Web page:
As with many point mutations detected in our analysis, the absence of Fur binding site upstream of isdH gene is prevalent only in the USA300 lineage. We searched for Fur binding motif in the 100 base-pairs upstream regions from 3515 non-CC8 strains spanning multiple clonal complexes (Figure S2). We detected the binding motif in all but 21 strains. Of the 21 strains with no detectable Fur binding sites, 6 belonged to ST72 (out of 28 total from this type) and 6 had uncharacterized MLST type. The rest were distributed among types 121, 1750, 375, 1, 3317, 15, 7, 398, and 4803, with one positive strain per type.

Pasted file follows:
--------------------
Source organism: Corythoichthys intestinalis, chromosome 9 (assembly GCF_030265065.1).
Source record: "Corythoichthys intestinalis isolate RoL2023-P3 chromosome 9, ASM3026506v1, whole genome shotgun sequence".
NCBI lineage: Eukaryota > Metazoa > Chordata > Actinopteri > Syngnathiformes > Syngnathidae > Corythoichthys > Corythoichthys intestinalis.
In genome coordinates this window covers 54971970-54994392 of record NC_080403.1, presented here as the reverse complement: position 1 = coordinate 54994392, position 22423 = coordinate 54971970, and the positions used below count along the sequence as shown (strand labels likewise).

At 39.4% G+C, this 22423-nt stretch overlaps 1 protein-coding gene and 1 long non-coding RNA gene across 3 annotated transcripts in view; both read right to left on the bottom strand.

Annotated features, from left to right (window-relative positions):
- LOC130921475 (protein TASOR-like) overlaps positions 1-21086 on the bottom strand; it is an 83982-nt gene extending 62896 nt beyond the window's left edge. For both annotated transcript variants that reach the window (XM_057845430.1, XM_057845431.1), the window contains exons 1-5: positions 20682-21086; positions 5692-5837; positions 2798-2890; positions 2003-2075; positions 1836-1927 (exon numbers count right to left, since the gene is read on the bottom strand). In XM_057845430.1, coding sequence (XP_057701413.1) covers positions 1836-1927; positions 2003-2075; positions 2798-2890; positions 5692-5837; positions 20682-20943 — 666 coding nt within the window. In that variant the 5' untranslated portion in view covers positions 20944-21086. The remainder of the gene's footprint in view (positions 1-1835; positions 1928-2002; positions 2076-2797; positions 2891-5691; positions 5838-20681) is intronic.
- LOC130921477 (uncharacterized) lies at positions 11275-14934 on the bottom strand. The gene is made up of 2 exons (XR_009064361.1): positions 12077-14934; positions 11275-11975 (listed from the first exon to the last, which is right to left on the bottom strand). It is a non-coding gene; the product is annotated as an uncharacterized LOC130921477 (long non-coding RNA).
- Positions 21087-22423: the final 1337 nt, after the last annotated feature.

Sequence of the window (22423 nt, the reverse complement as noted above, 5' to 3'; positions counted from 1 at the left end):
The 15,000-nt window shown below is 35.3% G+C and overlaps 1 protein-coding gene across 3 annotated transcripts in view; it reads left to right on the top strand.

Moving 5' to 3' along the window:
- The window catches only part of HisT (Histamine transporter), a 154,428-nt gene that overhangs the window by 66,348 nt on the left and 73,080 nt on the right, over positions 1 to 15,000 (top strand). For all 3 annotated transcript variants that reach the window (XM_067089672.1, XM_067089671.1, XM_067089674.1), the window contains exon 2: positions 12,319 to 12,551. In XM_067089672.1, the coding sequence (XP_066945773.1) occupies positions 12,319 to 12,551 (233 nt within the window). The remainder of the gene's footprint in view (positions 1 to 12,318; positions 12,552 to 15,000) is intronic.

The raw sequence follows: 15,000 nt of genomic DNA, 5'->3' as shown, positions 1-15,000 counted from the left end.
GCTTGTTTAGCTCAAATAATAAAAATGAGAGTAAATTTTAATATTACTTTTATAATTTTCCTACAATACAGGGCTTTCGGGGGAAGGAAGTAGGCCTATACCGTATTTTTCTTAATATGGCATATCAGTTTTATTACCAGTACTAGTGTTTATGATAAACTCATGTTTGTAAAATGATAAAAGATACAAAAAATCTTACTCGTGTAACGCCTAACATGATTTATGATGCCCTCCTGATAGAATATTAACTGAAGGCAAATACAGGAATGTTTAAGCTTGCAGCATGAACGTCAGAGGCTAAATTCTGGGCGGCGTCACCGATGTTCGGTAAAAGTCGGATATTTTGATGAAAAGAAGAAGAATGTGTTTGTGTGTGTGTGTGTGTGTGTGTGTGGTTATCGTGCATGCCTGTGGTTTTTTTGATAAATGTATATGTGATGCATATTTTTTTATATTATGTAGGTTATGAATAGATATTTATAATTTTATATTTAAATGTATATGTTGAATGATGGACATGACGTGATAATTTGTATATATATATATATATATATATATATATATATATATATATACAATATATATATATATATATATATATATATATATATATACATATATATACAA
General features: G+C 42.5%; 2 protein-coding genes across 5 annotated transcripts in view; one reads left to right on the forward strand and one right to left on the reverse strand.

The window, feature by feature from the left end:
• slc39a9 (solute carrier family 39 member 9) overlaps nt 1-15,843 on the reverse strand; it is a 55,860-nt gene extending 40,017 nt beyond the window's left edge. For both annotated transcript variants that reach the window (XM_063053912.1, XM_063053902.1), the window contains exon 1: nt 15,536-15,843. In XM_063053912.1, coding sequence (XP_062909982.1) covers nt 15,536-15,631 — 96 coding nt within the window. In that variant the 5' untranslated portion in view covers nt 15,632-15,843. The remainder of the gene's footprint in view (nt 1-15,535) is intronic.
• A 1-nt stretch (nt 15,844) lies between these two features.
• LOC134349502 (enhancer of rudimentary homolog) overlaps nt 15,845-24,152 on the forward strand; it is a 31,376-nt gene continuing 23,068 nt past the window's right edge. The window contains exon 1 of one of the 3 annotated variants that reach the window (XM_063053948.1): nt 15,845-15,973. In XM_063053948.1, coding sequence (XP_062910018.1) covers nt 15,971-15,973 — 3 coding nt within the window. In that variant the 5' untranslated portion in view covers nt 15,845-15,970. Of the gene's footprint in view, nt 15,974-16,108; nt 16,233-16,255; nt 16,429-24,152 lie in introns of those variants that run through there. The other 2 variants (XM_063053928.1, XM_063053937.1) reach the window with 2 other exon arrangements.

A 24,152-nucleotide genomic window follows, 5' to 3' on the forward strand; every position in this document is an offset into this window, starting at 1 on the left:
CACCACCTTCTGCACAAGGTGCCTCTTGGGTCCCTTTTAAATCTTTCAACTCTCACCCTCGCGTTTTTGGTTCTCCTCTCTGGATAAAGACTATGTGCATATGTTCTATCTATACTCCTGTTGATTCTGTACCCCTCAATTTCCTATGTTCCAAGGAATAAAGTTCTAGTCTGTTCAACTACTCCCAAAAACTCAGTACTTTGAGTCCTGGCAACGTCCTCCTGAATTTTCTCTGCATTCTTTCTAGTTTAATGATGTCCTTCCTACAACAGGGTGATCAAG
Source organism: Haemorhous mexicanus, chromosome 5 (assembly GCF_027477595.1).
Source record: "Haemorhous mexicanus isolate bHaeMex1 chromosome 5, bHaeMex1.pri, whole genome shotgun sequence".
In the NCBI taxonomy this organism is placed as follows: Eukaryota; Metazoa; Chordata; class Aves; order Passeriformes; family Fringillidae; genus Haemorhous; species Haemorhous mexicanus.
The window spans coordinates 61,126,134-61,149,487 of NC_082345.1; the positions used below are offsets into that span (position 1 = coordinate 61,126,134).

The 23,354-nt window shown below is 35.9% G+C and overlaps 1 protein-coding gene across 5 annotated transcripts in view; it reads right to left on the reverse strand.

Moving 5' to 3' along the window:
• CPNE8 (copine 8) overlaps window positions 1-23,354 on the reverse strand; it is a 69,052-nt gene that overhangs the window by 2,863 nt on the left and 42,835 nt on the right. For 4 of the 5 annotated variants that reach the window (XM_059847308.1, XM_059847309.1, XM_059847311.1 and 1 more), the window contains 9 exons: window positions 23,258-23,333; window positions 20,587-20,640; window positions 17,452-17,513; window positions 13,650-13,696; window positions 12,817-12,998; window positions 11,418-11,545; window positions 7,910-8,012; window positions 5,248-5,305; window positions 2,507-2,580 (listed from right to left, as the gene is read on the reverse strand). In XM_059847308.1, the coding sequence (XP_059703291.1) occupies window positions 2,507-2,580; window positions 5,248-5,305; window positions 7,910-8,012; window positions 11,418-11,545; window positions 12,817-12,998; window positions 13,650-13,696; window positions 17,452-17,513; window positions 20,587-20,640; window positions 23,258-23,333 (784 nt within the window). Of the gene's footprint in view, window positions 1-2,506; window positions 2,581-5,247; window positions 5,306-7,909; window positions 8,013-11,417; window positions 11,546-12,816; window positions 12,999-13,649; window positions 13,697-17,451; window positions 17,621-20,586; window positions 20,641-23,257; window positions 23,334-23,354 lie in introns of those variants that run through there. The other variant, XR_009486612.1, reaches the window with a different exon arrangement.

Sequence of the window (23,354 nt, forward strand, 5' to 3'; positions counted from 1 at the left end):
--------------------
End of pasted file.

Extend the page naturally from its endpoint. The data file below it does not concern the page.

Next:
Emergence of CA-MRSA USA300 strains from HA-MRSA USA500 progenitors presents a natural experiment to probe the genetic basis for the establishment of the USA300 lineage. However, in studying these groups, genetic methods like GWAS were limited in finding causal mutations due to genome-wide linkage disequilibrium and presence of an unexpectedly large number of de novo mutations unique to the USA300 lineage. Here, we demonstrated how a model of transcriptional regulation with iModulons can be used to break through the impasse created by the high linkage disequilibrium and predict candidate causal mutations. From the combined RNA sequencing dataset of USA300 and non-USA300 strains, ICA calculated a single iModulon that captured strain specific variation in gene expression. As expected, most genes in the iModulons were part of mobile genetic elements such as ACME and SCCMec because they have zero expression level in non-USA300 samples. However, the iModulon also contained several core genes that are present in both groups but are differentially regulated. A deeper analysis of the regulatory region of one of these genes with enriched mutation, isdH, revealed a deletion of a DNA segment containing the binding site of the Fur repressor. In congruence with this observation we also found that USA300 strains with the deleted Fur binding site showed general increase in isdH expression level. Combining GWAS with large-scale transcriptomic modeling was therefore able to predict potential causal mutations that led to the increased clinical burden of the USA300 lineage.